Using fixed habitat standards as environmental targets potentially diminishes the range of conditions that occur in a watershed, resulting in a loss of habitat diversity. We illustrate this with conceptual diagrams in Fig. 4. The natural range of a particular habitat feature, e.g., large wood abundance, is illustrated in the upper left graph, in which the distribution of values for that feature in a largely pristine watershed might approximate a bell-shaped curve with a relatively wide range (e.g., see Fox 2001). A watershed that has been highly altered by human activity or a severe environmental disturbance (Fig. 4, upper right) is likely to possess a strongly skewed distribution for the same feature, reflecting a large number of locations in the watershed in which the abundance of that particular habitat element has changed in response to a variety of anthropogenic and natural factors. The imposition of a fixed habitat standard essentially forces a universal target on the system (Fig. 4, lower left). Although the target matches the median state of the habitat element in the pristine watershed, management actions will attempt to restore depleted areas to the target state and will allow locations with an abundance of the element to dwindle to the same target level. The median will be restored, but the range of conditions will be truncated. Fully recovering the natural range of states of the habitat element in an altered watershed (Fig. 4, lower right) requires management actions that facilitate restoration of both the median and environmental extremes; otherwise, habitat diversity will be lost (Poole et al. 2004).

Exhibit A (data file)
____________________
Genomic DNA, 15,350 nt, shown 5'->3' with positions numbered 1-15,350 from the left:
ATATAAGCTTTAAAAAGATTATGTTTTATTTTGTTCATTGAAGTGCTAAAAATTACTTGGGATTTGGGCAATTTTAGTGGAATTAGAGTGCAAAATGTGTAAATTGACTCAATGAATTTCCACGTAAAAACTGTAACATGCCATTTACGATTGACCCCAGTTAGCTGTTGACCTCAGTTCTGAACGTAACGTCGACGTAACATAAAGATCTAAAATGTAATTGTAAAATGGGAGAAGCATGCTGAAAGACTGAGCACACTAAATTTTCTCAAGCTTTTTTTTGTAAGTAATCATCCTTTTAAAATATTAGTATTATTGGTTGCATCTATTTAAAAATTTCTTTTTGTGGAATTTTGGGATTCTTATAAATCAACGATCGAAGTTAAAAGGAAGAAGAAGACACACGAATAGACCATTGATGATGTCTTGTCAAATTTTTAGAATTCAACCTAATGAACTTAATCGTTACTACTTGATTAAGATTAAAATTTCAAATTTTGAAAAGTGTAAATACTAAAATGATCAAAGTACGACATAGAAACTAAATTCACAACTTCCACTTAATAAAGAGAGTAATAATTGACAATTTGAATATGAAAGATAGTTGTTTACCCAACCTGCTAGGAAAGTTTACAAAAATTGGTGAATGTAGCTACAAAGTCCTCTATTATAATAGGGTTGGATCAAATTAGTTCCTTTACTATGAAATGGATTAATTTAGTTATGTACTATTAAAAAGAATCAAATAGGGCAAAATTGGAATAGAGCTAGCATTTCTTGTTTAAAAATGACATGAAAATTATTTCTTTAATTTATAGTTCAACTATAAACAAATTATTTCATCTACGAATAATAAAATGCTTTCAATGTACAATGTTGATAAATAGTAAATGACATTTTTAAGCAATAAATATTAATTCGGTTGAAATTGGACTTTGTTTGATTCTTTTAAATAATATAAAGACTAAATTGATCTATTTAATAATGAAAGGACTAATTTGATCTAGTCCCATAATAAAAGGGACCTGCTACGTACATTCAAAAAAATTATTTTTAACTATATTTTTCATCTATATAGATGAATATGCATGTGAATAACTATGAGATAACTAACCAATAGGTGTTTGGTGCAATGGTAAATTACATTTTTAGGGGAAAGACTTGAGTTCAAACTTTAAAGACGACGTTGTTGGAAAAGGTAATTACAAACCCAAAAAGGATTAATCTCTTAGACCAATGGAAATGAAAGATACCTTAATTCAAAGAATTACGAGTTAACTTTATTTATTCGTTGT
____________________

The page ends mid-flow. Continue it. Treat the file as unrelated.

The focus on narrow environmental thresholds can come at the expense of recognizing the ecological processes that create and maintain the freshwater habitats of Pacific salmon (Beechie and Bolton 1999) and the ecological context in which they evolved (Frissell et al. 1997). Holling and Meffe (1996) referred to the setting of fixed environmental thresholds as an example of a “command and control approach” to natural resource management. This approach fails when it is applied to systems that are complex, nonlinear, and poorly understood, such as watersheds containing the habitat of Pacific salmon, and it leads to continued loss of resiliency (Dale et al. 2000, Rieman et al 2006).
Inconsistent legal requirements